Thursday, December 23, 2010
Hating Brett Favre
As long as I can remember, I've always hated Brett Favre.* I grew up watching him lead the Packers to two Super Bowls (winning one) and being a perennial MVP candidate. He played for the Vikings biggest rival, and while he was leading the Packers to winning season after winning season the Vikings were lucky to earn a wildcard birth. So naturally I spent my childhood hating Brett Favre.
*Hate is a strong word. I don't truly 'hate' anyone, and it's pretty hard to hate someone you've never actually met. But I would say Brett Favre was as close as any athlete in my lifetime to me actually hating.
Then the Packers rightfully chose Aaron Rodgers over Favre after he tried to unretire, traded him to the Jets, and eventually after a season in New York Favre finally got what he wanted; he was going to sign with the Vikings. On the day the Vikings signed Favre, many Vikings fans were excited, some were angry, and others took a wait and see approach. I had no problem with the move, because the Vikings clearly weren't going to be contenders with Tarvaris Jackson at the helm. But I still didn't like Favre.
What's come out about Favre this year in regards to the Jenn Sterger stuff isn't all that surprising. There had been rumblings for years that Favre had a different woman in basically every city, but again the Vikings signed Favre to play quarterback, not to be a great role model for fans. Despite hating Favre my whole life, his 2009 season made it easy to like watching him play. It was easy to put up with the drama, the attention-seeking, and the spats with his head coach and certain players because quite frankly he was putting up MVP caliber numbers. Then he threw that interception in the NFC Championship game and it was all downhill from there.
However, despite my strong dislike for Brett Favre, I will always respect him as a football player. The guy played in 297 straight games as a quarterback. He went from 'out' to 'questionable' the day of a Monday Night Game, when the Vikings were already mathematically eliminated. Maybe he didn't want his last throw to be an interception. Maybe he wanted all the attention one more time. But most likely he just wanted to get back out there and play, and that's what he did.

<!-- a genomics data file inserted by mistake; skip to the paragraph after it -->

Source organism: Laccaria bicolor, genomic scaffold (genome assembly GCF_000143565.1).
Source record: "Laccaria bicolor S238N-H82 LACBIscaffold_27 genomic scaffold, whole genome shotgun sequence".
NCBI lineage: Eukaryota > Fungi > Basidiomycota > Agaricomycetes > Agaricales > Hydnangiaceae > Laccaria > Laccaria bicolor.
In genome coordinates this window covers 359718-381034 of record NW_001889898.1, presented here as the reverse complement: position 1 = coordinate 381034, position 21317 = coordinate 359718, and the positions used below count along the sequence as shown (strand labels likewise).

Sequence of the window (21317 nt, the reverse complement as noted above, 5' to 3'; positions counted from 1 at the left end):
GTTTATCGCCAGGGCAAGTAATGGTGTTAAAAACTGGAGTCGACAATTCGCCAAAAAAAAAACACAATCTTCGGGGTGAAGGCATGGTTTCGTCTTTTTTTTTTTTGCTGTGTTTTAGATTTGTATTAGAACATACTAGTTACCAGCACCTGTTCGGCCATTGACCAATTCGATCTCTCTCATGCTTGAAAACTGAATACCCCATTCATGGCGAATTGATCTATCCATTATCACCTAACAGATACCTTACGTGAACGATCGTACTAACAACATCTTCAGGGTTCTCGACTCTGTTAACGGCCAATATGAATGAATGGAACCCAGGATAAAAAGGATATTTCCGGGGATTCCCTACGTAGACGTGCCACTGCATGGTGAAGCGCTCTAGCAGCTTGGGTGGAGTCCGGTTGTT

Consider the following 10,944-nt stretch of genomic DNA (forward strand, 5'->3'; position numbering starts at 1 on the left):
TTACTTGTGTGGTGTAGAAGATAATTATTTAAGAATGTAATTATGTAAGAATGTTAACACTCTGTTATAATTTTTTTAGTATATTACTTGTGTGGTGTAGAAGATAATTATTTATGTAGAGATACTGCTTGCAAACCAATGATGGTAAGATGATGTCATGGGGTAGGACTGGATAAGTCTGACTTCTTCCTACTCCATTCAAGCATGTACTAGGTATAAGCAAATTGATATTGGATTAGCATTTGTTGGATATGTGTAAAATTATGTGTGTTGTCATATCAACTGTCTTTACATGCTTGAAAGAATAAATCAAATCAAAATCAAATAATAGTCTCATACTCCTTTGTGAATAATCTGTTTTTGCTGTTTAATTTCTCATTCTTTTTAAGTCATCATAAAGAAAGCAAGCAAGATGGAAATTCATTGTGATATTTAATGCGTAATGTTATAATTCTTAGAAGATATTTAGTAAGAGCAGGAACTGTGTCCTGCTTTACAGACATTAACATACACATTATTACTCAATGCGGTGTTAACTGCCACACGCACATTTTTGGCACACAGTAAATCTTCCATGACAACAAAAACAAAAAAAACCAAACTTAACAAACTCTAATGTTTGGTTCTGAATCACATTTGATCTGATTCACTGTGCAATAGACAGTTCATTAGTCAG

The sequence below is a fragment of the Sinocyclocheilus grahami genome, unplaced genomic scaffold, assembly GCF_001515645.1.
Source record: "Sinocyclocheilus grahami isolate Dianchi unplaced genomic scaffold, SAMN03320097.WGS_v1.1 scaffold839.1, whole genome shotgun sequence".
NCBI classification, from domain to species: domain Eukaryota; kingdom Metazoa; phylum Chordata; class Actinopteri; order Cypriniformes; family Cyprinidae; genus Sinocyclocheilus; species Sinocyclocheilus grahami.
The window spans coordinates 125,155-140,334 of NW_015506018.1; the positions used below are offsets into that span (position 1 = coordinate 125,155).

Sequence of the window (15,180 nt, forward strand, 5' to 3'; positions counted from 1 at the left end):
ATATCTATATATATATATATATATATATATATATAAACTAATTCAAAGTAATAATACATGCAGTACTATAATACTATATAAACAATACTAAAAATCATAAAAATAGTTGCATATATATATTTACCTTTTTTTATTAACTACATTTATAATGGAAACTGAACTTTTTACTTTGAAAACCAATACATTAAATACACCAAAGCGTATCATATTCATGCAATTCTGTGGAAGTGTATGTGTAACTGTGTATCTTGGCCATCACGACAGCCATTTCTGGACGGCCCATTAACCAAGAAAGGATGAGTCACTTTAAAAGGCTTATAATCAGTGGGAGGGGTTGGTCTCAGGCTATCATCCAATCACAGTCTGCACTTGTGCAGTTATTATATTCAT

After the game, Favre apparently told Julius Peppers "Go beat the Packers in a couple of weeks." The Bears have already won the division, so they may not even play a lot of their starters in that week 17 game, but it's clear Favre still has a strong dislike towards Ted Thompson and the Packers organization. Pro Football Talk, the site I linked to, seems to think this is just another sign of Favre's selfishness that in a season that has gone so terribly wrong all Favre is thinking about is watching the Packers lose. That seems unfair to me. I do believe Favre wanted nothing more than to win a Super Bowl with the Vikes this year, so he could stick it to Ted Thompson. It didn't work out. Ted Thompson is paid to make personnel decisions, Favre is paid to play, and with how well Aaron Rodgers has played since Favre left, it's clear the Packers made the right choice.
But Favre is still human. He feels that he did enough for that franchise to determine on his own terms when he wanted to walk away. And I think the Packers were going to give him that opportunity, until he retired and then tried to come back after the playbook had been slightly modified to better suit Rodgers' strengths. Regardless of why it happened, Favre getting traded clearly bothered him. Being forced out of a place you thought was your home is something that would leave anyone bitter, just because Favre is a hall-of-fame QB doesn't mean he's immune to those feelings.
It frustrates me quite a bit to read that Favre wanting the Bears to beat the Packers is a glimpse into his character. Anyone that has competed at a high level is naturally more competitive than the average person. I think most athletes would feel the same way Favre does, and as a matter of fact I bet the average person would even feel that way. We all hold grudges. If you've ever been fired, dumped or used, chances are you held a grudge against your boss or your ex. Some of you still hold that grudge. Brett Favre is no different than the average person in this situation.
Brett Favre has done a lot of foolish things over his career, but telling Julius Peppers to beat the team that essentially fired him is not foolish. It's human nature, it's the way most of us are built, and suggesting that Favre's bitterness is a glimpse into his character really bothers me. He's not a great person, he's been a terrible QB all season, but there's absolutely nothing wrong with him wanting to stick it to the people that he feels screwed him over. It happens every day, at every job, with every kind of person. Brett Favre is no exception, so let's please stop trying to analyze every little thing the former great does. Just let him ride off into the sunset, for everyone's sake.
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